"Lithuania is a democratic country governed by the rule of law, and all international commitments have to be fulfilled, in one way or another. The form, extent, and ways of meeting international commitments are a direct responsibility, and law enforcement institutions will make the decision. In this specific case prosecutors are carrying out the investigation," the president told reporters.
Belarus has sent a legal assistance request to the Lithuanian Prosecutor General's Office, asking for help in investigating a border violation on 4 July when Swedish activists flew into the territory of Belarus from Lithuania and airdropped hundreds of teddy bears with messages promoting freedom of speech and human rights.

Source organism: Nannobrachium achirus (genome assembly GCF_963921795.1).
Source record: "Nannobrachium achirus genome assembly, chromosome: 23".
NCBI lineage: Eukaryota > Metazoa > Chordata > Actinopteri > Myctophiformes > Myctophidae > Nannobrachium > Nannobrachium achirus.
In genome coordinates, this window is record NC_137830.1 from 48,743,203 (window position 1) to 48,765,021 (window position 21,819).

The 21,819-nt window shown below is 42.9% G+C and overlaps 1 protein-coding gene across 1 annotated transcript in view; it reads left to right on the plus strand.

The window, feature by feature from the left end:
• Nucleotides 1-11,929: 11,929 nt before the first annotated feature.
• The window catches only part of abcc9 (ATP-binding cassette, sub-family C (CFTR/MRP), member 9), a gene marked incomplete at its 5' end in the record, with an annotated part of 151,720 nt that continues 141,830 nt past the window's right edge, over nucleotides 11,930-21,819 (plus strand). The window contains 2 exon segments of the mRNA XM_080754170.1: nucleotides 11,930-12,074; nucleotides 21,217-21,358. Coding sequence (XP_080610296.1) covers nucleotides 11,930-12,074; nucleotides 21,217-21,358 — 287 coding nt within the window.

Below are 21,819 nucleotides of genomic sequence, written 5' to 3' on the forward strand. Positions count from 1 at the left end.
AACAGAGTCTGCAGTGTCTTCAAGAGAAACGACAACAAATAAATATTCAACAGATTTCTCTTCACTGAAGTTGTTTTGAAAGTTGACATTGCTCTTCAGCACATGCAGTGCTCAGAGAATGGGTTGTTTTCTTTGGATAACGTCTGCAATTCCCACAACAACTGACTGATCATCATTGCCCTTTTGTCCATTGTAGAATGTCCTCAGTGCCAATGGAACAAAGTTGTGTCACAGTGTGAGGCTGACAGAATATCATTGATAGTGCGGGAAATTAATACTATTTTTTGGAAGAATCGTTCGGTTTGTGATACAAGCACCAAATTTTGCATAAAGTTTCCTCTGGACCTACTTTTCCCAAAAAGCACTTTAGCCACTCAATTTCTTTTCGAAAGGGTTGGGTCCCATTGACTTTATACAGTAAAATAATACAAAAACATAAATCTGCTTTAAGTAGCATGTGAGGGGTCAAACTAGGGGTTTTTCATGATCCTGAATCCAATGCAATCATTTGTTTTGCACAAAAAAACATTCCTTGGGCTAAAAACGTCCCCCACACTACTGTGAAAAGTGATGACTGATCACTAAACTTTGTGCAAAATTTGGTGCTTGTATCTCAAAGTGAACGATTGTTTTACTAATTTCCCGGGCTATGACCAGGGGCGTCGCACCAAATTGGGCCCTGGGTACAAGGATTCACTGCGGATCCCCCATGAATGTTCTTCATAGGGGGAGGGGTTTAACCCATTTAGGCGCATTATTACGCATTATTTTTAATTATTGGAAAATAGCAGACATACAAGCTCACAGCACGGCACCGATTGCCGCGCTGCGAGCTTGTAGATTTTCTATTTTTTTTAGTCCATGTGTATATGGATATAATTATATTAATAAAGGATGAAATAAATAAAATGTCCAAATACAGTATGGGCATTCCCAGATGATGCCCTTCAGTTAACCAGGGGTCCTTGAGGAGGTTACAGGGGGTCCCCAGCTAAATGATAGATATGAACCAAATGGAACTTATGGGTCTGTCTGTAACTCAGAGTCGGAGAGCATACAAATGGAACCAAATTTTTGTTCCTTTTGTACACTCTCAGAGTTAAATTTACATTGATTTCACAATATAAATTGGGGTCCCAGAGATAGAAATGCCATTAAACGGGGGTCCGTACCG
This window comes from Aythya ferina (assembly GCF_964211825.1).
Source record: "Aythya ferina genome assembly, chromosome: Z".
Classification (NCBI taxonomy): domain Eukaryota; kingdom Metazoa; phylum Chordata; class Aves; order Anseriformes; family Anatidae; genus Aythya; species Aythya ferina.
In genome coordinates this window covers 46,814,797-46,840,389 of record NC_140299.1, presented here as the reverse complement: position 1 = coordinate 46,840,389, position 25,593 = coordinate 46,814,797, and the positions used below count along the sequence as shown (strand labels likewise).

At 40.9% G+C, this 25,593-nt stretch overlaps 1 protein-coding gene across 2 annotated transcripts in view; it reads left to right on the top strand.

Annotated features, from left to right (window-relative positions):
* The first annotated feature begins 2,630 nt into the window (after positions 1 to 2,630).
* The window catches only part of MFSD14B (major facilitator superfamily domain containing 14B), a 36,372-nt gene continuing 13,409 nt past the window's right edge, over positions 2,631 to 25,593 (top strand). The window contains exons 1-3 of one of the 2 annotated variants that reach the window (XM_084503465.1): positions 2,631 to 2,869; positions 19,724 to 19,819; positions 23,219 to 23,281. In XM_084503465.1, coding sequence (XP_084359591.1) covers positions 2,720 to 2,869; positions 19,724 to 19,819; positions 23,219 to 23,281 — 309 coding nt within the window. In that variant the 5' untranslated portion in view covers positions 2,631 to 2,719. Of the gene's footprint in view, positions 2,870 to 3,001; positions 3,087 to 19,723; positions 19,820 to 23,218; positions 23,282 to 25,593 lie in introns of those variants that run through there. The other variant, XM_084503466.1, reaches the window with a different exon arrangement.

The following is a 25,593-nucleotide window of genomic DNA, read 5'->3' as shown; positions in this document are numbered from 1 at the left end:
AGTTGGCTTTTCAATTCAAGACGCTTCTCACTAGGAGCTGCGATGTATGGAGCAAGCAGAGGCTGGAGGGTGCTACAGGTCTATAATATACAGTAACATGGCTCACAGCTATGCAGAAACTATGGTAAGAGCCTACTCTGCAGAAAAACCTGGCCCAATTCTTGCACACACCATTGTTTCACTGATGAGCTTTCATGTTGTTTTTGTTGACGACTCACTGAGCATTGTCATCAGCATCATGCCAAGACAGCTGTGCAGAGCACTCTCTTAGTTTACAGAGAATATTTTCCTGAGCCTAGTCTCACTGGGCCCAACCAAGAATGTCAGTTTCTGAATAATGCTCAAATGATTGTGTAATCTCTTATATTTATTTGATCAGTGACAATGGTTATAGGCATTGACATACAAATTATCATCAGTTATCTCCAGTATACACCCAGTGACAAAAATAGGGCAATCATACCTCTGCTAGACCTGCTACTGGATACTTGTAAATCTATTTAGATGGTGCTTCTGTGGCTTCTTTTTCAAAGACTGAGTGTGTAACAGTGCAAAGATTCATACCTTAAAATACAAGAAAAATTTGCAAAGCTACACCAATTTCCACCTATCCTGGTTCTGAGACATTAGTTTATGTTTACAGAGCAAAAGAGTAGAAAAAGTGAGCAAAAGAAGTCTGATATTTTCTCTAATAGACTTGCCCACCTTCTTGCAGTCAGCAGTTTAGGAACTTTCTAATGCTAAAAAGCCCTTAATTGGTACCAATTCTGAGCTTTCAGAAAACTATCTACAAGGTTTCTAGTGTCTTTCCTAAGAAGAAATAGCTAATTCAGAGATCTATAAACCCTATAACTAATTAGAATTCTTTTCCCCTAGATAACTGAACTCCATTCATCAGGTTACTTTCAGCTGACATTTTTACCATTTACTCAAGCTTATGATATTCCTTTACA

Lithuanian institutions said after the incident they had not been informed about the Swedish flight but also did not initially record a border violation. The Belarusian authorities at first denied the fact such a flight took place. But after less than a month, President Alexander Lukashenko sacked the commander of the country's Air Force and threatened Lithuania with retaliatory actions. Belarus also ordered the Swedish ambassador out of the country.
Lithuanian law enforcement launched a pre-trial investigation on 14 August. The investigation is carried out by Lithuania's State Border Guard Service and directed by the Prosecutor General's Office.
Prosecutors have so far refused to say if they would provide legal assistance to Belarus.